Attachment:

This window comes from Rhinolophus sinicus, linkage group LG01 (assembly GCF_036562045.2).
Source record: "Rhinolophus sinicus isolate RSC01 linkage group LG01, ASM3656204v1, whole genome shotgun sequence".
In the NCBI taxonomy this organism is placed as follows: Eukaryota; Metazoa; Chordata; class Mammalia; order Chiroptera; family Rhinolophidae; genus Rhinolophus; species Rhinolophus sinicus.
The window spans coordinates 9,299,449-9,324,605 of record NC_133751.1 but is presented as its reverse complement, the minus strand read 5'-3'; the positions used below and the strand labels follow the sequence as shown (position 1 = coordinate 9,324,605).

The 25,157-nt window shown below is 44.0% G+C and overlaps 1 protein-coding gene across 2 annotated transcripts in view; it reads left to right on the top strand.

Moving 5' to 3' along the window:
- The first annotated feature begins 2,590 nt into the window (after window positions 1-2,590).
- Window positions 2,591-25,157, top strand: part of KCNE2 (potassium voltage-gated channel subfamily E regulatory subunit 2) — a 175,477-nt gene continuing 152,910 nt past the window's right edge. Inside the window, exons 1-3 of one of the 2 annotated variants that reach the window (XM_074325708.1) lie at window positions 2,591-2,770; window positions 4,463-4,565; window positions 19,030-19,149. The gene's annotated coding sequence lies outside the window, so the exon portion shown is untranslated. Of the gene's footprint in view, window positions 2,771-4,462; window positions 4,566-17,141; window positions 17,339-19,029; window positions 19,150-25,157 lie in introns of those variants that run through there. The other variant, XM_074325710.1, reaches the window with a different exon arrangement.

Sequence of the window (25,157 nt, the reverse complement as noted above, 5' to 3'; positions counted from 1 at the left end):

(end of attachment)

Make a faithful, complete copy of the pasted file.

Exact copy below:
This window comes from Rhinolophus sinicus, linkage group LG01 (assembly GCF_036562045.2).
Source record: "Rhinolophus sinicus isolate RSC01 linkage group LG01, ASM3656204v1, whole genome shotgun sequence".
In the NCBI taxonomy this organism is placed as follows: Eukaryota; Metazoa; Chordata; class Mammalia; order Chiroptera; family Rhinolophidae; genus Rhinolophus; species Rhinolophus sinicus.
The window spans coordinates 9,299,449-9,324,605 of record NC_133751.1 but is presented as its reverse complement, the minus strand read 5'-3'; the positions used below and the strand labels follow the sequence as shown (position 1 = coordinate 9,324,605).

The 25,157-nt window shown below is 44.0% G+C and overlaps 1 protein-coding gene across 2 annotated transcripts in view; it reads left to right on the top strand.

Moving 5' to 3' along the window:
- The first annotated feature begins 2,590 nt into the window (after window positions 1-2,590).
- Window positions 2,591-25,157, top strand: part of KCNE2 (potassium voltage-gated channel subfamily E regulatory subunit 2) — a 175,477-nt gene continuing 152,910 nt past the window's right edge. Inside the window, exons 1-3 of one of the 2 annotated variants that reach the window (XM_074325708.1) lie at window positions 2,591-2,770; window positions 4,463-4,565; window positions 19,030-19,149. The gene's annotated coding sequence lies outside the window, so the exon portion shown is untranslated. Of the gene's footprint in view, window positions 2,771-4,462; window positions 4,566-17,141; window positions 17,339-19,029; window positions 19,150-25,157 lie in introns of those variants that run through there. The other variant, XM_074325710.1, reaches the window with a different exon arrangement.

Sequence of the window (25,157 nt, the reverse complement as noted above, 5' to 3'; positions counted from 1 at the left end):